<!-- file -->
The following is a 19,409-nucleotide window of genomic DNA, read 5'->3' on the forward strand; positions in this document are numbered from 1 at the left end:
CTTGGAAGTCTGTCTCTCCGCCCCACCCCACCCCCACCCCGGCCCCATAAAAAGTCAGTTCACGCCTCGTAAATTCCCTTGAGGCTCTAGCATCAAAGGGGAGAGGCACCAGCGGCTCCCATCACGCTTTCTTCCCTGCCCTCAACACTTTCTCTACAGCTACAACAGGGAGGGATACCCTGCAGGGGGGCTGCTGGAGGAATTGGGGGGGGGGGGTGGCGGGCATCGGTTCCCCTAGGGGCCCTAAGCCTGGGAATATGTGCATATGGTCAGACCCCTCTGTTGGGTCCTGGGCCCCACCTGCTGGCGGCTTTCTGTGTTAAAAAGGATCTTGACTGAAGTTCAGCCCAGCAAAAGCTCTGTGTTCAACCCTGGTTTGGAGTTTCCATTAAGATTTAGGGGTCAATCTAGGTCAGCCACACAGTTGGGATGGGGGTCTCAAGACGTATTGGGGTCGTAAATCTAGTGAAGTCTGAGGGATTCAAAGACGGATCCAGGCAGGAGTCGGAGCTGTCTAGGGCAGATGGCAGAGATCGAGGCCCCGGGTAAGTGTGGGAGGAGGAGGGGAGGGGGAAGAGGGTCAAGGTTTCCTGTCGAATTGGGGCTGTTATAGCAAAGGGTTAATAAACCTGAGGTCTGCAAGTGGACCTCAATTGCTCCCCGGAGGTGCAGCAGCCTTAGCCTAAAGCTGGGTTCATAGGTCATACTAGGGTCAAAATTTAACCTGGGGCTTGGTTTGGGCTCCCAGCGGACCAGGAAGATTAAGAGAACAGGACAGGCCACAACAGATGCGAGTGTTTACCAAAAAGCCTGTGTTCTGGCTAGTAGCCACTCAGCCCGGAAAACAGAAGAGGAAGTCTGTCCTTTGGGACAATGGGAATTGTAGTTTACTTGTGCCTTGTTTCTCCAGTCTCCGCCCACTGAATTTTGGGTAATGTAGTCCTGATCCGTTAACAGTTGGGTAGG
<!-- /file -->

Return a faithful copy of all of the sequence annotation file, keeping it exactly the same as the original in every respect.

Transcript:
The following is a 19,409-nucleotide window of genomic DNA, read 5'->3' on the forward strand; positions in this document are numbered from 1 at the left end:
CTTGGAAGTCTGTCTCTCCGCCCCACCCCACCCCCACCCCGGCCCCATAAAAAGTCAGTTCACGCCTCGTAAATTCCCTTGAGGCTCTAGCATCAAAGGGGAGAGGCACCAGCGGCTCCCATCACGCTTTCTTCCCTGCCCTCAACACTTTCTCTACAGCTACAACAGGGAGGGATACCCTGCAGGGGGGCTGCTGGAGGAATTGGGGGGGGGGGGTGGCGGGCATCGGTTCCCCTAGGGGCCCTAAGCCTGGGAATATGTGCATATGGTCAGACCCCTCTGTTGGGTCCTGGGCCCCACCTGCTGGCGGCTTTCTGTGTTAAAAAGGATCTTGACTGAAGTTCAGCCCAGCAAAAGCTCTGTGTTCAACCCTGGTTTGGAGTTTCCATTAAGATTTAGGGGTCAATCTAGGTCAGCCACACAGTTGGGATGGGGGTCTCAAGACGTATTGGGGTCGTAAATCTAGTGAAGTCTGAGGGATTCAAAGACGGATCCAGGCAGGAGTCGGAGCTGTCTAGGGCAGATGGCAGAGATCGAGGCCCCGGGTAAGTGTGGGAGGAGGAGGGGAGGGGGAAGAGGGTCAAGGTTTCCTGTCGAATTGGGGCTGTTATAGCAAAGGGTTAATAAACCTGAGGTCTGCAAGTGGACCTCAATTGCTCCCCGGAGGTGCAGCAGCCTTAGCCTAAAGCTGGGTTCATAGGTCATACTAGGGTCAAAATTTAACCTGGGGCTTGGTTTGGGCTCCCAGCGGACCAGGAAGATTAAGAGAACAGGACAGGCCACAACAGATGCGAGTGTTTACCAAAAAGCCTGTGTTCTGGCTAGTAGCCACTCAGCCCGGAAAACAGAAGAGGAAGTCTGTCCTTTGGGACAATGGGAATTGTAGTTTACTTGTGCCTTGTTTCTCCAGTCTCCGCCCACTGAATTTTGGGTAATGTAGTCCTGATCCGTTAACAGTTGGGTAGG